Wednesday, May 8, 2002
Bankruptcy Court Has Exclusive Jurisdiction to Determine Adequacy of Notice to Creditor, Ninth Circuit Rules
By a MetNews Staff Writer
A debtor convicted of molesting his stepson is entitled to reopen his bankruptcy proceeding to seek protection from a state court suit by the victim, the Ninth U.S. Circuit Court of Appeals ruled yesterday.
A Superior Court judge, a bankruptcy judge, and the Bankruptcy Appellate Panel were all wrong in concluding that the state court had jurisdiction to determine whether Jason Rutz’s claim against Lon McGhan was discharged in bankruptcy, Judge Raymond Fisher wrote for the Ninth Circuit.
McGhan pled guilty in 1991 to committing a lewd act upon Rutz in 1989, when Rutz was 12 years old. A short time after the plea, McGhan filed for bankruptcy.
Rutz was listed as a creditor, having a “Potential Civil Action for Personal Injury; Amount Unknown.” Notice of the filing was sent to Rutz’s mother, who was also listed as a creditor since McGhan potentially owed her child support.
After reaching the age of majority, Rutz filed suit against McGhan based on the events that led to the guilty plea. McGhan moved to block the suit on the ground that the debt had been discharged in bankruptcy.
The trial judge ruled that the notice to his mother was inadequate to put Rutz on notice, rejecting the defense argument that only the bankruptcy court could decide whether the state court had jurisdiction over the suit. The judge cited Sec. 523(a)(3) of the Bankruptcy Code, which gives state courts concurrent jurisdiction to determine whether an action on an unscheduled or unlisted debt has been discharged.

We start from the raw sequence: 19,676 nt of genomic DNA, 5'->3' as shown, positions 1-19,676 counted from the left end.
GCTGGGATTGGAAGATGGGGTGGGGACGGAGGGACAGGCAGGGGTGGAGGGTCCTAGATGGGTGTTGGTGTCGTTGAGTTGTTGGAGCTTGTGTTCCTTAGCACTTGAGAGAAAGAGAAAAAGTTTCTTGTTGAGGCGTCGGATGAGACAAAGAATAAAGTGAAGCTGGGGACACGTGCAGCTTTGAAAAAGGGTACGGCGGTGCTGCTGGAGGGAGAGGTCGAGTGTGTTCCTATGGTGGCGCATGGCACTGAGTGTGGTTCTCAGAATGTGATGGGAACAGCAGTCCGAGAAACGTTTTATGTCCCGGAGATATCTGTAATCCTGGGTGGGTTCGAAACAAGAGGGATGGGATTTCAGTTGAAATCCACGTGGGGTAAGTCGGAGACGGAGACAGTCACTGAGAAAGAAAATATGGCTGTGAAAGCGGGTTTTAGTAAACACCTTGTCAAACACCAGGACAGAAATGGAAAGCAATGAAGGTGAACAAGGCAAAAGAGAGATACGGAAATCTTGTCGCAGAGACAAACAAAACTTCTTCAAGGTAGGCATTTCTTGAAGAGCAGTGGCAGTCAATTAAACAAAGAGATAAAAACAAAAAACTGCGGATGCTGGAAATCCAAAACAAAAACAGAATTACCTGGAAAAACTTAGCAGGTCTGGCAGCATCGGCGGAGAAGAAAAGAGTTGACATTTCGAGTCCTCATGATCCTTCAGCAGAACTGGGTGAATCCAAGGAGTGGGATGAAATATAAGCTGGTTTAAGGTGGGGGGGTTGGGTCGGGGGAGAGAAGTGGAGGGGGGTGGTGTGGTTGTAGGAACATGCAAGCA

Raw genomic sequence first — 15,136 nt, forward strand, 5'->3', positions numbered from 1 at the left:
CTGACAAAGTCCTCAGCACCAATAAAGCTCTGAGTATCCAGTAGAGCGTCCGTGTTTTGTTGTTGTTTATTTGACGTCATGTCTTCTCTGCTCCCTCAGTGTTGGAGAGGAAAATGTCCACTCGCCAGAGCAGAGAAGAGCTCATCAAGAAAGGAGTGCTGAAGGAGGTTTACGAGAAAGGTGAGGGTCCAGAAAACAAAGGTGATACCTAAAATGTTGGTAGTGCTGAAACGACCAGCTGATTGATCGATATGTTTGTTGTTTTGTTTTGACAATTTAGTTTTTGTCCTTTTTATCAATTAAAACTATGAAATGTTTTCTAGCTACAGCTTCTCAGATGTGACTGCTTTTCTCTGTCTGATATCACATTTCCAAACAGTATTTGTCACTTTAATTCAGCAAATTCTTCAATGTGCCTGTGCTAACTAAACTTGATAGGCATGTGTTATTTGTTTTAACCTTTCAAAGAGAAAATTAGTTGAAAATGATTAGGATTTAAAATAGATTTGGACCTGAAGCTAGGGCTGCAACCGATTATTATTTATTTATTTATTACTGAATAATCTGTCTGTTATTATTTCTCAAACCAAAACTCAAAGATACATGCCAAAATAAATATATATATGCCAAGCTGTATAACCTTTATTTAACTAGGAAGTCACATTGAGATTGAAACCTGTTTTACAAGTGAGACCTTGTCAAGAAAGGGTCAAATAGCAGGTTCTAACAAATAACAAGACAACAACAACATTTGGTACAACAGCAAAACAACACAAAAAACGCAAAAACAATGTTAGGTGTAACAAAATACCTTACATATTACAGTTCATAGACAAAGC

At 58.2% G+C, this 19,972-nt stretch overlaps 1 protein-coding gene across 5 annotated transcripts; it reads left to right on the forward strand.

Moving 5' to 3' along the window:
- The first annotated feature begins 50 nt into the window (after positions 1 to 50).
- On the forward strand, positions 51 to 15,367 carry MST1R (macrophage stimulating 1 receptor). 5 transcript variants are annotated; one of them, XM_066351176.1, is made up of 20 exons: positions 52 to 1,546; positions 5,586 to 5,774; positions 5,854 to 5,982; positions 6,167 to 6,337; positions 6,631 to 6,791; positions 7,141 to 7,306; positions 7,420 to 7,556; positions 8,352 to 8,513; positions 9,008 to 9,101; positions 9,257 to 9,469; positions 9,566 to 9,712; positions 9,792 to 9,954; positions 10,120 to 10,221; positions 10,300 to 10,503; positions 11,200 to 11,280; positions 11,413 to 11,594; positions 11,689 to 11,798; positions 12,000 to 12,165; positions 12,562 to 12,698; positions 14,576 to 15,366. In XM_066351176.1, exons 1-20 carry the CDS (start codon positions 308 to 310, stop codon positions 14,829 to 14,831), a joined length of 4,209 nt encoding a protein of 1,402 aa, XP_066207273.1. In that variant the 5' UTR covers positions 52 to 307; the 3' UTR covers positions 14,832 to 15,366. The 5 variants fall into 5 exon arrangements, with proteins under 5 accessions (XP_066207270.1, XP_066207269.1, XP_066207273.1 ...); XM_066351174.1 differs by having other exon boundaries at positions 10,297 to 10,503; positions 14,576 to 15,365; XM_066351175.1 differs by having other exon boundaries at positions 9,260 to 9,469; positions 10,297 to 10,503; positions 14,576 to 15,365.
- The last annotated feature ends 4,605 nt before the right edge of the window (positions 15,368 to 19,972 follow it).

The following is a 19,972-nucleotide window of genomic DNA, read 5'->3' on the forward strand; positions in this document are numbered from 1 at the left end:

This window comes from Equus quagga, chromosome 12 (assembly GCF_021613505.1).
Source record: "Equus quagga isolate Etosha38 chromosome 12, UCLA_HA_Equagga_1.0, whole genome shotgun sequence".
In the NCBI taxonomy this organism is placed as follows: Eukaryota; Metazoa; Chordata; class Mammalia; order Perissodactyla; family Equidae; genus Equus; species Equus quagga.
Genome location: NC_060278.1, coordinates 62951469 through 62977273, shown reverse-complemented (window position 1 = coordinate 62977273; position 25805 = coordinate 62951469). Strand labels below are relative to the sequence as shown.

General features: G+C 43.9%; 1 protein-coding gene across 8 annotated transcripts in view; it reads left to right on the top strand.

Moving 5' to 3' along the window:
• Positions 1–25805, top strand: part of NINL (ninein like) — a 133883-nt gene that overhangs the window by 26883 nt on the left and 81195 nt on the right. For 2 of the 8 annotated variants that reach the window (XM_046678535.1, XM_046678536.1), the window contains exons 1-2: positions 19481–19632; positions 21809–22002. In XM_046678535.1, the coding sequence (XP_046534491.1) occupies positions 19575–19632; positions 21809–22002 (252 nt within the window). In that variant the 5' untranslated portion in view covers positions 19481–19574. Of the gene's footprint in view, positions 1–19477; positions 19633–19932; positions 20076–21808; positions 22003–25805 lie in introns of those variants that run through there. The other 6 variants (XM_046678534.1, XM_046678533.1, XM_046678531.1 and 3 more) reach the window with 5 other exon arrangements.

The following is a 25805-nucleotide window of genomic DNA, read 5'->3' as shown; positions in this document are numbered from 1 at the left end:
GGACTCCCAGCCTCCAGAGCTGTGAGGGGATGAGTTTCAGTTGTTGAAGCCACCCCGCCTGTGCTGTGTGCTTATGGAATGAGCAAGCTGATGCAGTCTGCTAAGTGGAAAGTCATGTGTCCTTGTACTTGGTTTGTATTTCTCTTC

The code provides that such debts are discharged only when the creditor had “notice or actual knowledge” of the proceedings early enough to file a proof of claim.
McGhan then moved to reopen the bankruptcy proceeding so that he could seek an injunction against further proceedings in the state court. The bankruptcy judge denied the motion, and the BAP affirmed.
But Fisher, writing for the Ninth Circuit, said the lower courts erred in applying Sec. 523(a)(3).
That section is inapplicable, the appellate jurist explained, because Rutz was listed as a creditor. The section that does apply, Fisher said, is Sec. 523(c)(1), which deals with the adequacy of notice to a listed creditor.
Jurisdiction to decide issues under the latter provision, Fisher added, lies exclusively with the bankruptcy court. It was an abuse of discretion for the bankruptcy judge to decline to reopen the proceedings in order to decide the question, Fisher declared.
Fisher cautioned that the appellate panel was not telling the bankruptcy judge what position to take on the merits. But he noted that the Seventh Circuit held in a similar case that a mother’s conflicting claim rendered notice to her inadequate as to her minor son, and that if Rutz did not receive adequate notice, his claim is probably non-dischargeable since it is for “willfully and malicious injury.”
Judge M. Margaret McKeown and Senior U.S. District Judge David W. Hagen of Nevada, sitting by designation, joined in the opinion.
The case is In re McGhan, 99-56956.
Copyright 2002, Metropolitan News Company